Michael Gaigg: Über UI/UX Design

5Mar0

Wireframing – what a waste of time… not!

Posted by Michael Gaigg

See my notes below the slides...

Slide 1

Wireframing is a planning tool.

Use it whenever you need to turn a concept into design.

As a direct implication: your design is only as good as your strategy/concept. That means: ask the right question!

Slide 2

Demo (no need to describe to you the benefits, just see)

Tips:

  • mockupstogo
  • mybalsamiq
  • don't have templates, but have stencils (symbols)
  • cropping
  • keyboard
  • 960 grid system
  • notes
  • from rough to detail
  • design to scale if possible
  • please no more lorem ipsum

Slide 3

Let me show you some case studies to illustrate how and when wireframing can help. While usually I recommend 2 or max of 3 rounds of mockups, during proposals where requirements are vague it’s more important than ever to kick around ideas and bring the visuals in front of key stakeholders and decision makers. So we might end up with 6 or 7 rounds.

Slide 4

And this is our final mockup that we felt confident fits the target audience of an executive.
You see the basic elements: header, navigation, dashboard, Maps.

Can you guess which technology this is based on?

Slide 5

Reviewer Server asked us to help designing the RS Health Check Dashboard which was used and presented at the User Conference 2011. This effort was designed (including screen comps) within 2 days and implemented within 2 weeks.

Validate your designs!!!

Slide 6

It will save you

  • Energy
  • Time
  • Money

Because the majority of UI changes made before coding begins.

Slide 7

A picture/sketch is so much richer than describing.

Communicate visually.

Different disciplines need to interweave/overlap (designer needs to influence the requirements and a pm needs to influence designs). I prefer a PM coming to me with a sketch of the design saying: "Oh, here's some requirements that I have, and here is sort of high level what I'm thinking about.“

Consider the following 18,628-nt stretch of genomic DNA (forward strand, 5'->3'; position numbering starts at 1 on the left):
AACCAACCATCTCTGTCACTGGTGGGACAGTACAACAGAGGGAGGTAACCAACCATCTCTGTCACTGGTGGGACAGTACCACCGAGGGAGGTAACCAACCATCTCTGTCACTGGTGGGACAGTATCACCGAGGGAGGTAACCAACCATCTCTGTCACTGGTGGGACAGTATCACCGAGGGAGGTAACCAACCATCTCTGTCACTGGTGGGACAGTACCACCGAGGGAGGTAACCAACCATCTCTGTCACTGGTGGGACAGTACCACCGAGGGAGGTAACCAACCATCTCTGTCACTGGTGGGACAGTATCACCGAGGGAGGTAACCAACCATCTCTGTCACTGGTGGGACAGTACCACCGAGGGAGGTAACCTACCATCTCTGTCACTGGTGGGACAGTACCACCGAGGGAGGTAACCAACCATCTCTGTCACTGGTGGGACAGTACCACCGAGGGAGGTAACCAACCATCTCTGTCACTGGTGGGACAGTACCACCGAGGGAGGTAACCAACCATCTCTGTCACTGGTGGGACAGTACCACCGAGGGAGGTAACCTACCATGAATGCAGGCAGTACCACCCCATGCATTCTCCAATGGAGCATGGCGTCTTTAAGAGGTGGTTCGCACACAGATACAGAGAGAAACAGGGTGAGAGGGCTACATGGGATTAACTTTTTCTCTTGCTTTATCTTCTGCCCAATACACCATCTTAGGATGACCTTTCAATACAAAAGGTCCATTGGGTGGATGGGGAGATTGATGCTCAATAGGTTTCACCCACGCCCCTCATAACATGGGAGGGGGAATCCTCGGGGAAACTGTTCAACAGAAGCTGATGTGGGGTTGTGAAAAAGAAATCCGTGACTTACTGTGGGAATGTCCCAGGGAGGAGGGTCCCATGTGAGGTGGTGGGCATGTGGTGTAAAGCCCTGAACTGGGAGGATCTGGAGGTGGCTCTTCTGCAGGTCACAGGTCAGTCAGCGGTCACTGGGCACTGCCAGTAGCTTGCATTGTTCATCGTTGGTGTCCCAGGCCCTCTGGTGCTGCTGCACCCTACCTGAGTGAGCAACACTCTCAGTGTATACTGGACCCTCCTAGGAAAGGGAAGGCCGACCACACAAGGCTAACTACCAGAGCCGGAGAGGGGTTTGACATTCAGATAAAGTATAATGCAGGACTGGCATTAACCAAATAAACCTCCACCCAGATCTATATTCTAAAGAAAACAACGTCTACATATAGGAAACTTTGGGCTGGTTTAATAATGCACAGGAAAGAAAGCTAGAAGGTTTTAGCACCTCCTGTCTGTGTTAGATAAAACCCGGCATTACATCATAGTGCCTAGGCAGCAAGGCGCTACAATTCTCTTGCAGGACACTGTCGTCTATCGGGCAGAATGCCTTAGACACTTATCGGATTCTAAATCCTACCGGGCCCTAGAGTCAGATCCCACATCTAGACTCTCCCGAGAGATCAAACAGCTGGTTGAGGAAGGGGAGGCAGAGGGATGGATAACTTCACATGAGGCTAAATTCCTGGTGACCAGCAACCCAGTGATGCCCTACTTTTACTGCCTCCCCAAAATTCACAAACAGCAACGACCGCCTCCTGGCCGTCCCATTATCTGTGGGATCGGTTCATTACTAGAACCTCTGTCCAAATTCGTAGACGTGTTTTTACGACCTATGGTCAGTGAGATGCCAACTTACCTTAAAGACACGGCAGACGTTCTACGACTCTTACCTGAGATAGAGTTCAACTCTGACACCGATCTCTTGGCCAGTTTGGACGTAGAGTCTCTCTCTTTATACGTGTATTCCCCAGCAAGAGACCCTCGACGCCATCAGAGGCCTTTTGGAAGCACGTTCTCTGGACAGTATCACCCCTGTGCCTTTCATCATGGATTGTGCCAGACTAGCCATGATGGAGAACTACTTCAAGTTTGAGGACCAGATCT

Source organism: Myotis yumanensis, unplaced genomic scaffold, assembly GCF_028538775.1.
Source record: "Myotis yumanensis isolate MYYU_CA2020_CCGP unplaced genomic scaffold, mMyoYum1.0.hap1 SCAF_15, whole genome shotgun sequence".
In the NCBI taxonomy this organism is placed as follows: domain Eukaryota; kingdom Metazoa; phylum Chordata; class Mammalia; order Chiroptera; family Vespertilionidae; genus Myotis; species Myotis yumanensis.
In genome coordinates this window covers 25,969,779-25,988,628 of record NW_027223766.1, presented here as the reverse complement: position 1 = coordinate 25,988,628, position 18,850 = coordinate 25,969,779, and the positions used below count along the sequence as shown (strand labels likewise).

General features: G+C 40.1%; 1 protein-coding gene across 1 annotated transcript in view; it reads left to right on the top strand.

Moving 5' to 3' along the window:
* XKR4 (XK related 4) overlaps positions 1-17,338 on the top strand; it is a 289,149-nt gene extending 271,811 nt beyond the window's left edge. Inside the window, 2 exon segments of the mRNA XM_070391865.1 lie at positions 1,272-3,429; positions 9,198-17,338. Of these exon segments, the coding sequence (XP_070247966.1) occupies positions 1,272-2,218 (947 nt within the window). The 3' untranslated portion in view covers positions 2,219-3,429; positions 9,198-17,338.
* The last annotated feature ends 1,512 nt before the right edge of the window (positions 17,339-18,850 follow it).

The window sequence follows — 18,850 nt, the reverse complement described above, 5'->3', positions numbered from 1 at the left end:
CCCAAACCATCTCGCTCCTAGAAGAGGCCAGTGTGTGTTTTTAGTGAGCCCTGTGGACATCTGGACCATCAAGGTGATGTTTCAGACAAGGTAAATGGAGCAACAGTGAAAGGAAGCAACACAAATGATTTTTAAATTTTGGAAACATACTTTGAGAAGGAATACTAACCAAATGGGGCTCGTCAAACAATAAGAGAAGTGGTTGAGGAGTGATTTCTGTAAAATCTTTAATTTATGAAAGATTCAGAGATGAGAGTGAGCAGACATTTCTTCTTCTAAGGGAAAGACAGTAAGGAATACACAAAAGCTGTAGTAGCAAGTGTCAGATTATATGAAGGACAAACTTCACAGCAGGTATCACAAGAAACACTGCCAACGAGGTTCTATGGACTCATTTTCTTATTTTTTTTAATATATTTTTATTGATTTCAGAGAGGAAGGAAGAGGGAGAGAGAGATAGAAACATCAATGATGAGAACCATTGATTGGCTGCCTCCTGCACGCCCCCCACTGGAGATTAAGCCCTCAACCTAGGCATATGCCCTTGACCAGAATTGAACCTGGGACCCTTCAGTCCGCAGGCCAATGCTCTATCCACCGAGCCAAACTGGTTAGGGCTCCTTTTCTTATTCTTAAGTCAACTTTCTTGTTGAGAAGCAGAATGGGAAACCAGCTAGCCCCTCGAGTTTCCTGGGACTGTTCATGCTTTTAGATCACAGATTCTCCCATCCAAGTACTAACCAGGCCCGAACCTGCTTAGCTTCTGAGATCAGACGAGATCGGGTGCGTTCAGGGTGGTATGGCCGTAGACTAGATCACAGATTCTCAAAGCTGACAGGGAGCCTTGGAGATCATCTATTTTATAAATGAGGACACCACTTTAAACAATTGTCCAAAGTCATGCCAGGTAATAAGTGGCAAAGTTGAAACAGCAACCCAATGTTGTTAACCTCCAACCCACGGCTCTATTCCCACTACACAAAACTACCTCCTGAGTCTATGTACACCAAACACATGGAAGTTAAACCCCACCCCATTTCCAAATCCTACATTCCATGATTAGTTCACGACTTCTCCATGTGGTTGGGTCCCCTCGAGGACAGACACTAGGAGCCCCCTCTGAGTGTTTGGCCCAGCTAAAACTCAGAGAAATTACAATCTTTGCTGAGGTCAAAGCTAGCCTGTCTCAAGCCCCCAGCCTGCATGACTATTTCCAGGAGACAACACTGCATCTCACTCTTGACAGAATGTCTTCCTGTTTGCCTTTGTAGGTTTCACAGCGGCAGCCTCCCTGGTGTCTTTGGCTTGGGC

Slide 8

Helps prioritize and add emphasis to the important user stories. Identify gaps/possible wholes and not needed functions.

Nail down scope and functionality.

Avoid building features that turn out to not be needed in the first place. Limit the amount of gotcha’s along the way, “ah, we need to be able to save this damn thing, let’s add another button”.

Slide 9

What I like about lo-fi wireframes is that it's obvious that design is not done, looks unfinished, and nothing is set in stone.

Don’t get hung up on discussions about design details.

Don’t loose focus of the main goal and core tasks!

Picture: Detail '57 Chevy

Slide 10

Unless there is a good reason – proposal work, research, marketing – max. 2 iterations!
‘Finalize’ and move on! There is plenty of room for fine-tuning along the way

Slide 11

A sketch is a sketch (after serving its purpose it’s still only a by-product, like a white-board drawing). Don’t end up spending more time updating all the sketches in all the places in all the documents – that’s not the idea of sketching.

Get sign off!

Slide 12

As simple as it looks (or I make it look) – sketching/prototyping is only as good as the person that does it. It doesn’t replace experience and hard work.

Slide 13

The two links mentioned during the demo:

16Jul0

Highlights of Week 28/2011

Posted by Michael Gaigg

17Jul0

Highlights of Week 28/2010

Posted by Michael Gaigg

12Mar0

Highlights of Week 10/2010

Posted by Michael Gaigg

Another week of fantastic articles! A little digging (or reading my blog 😉 ) will save you time and buying books hehe.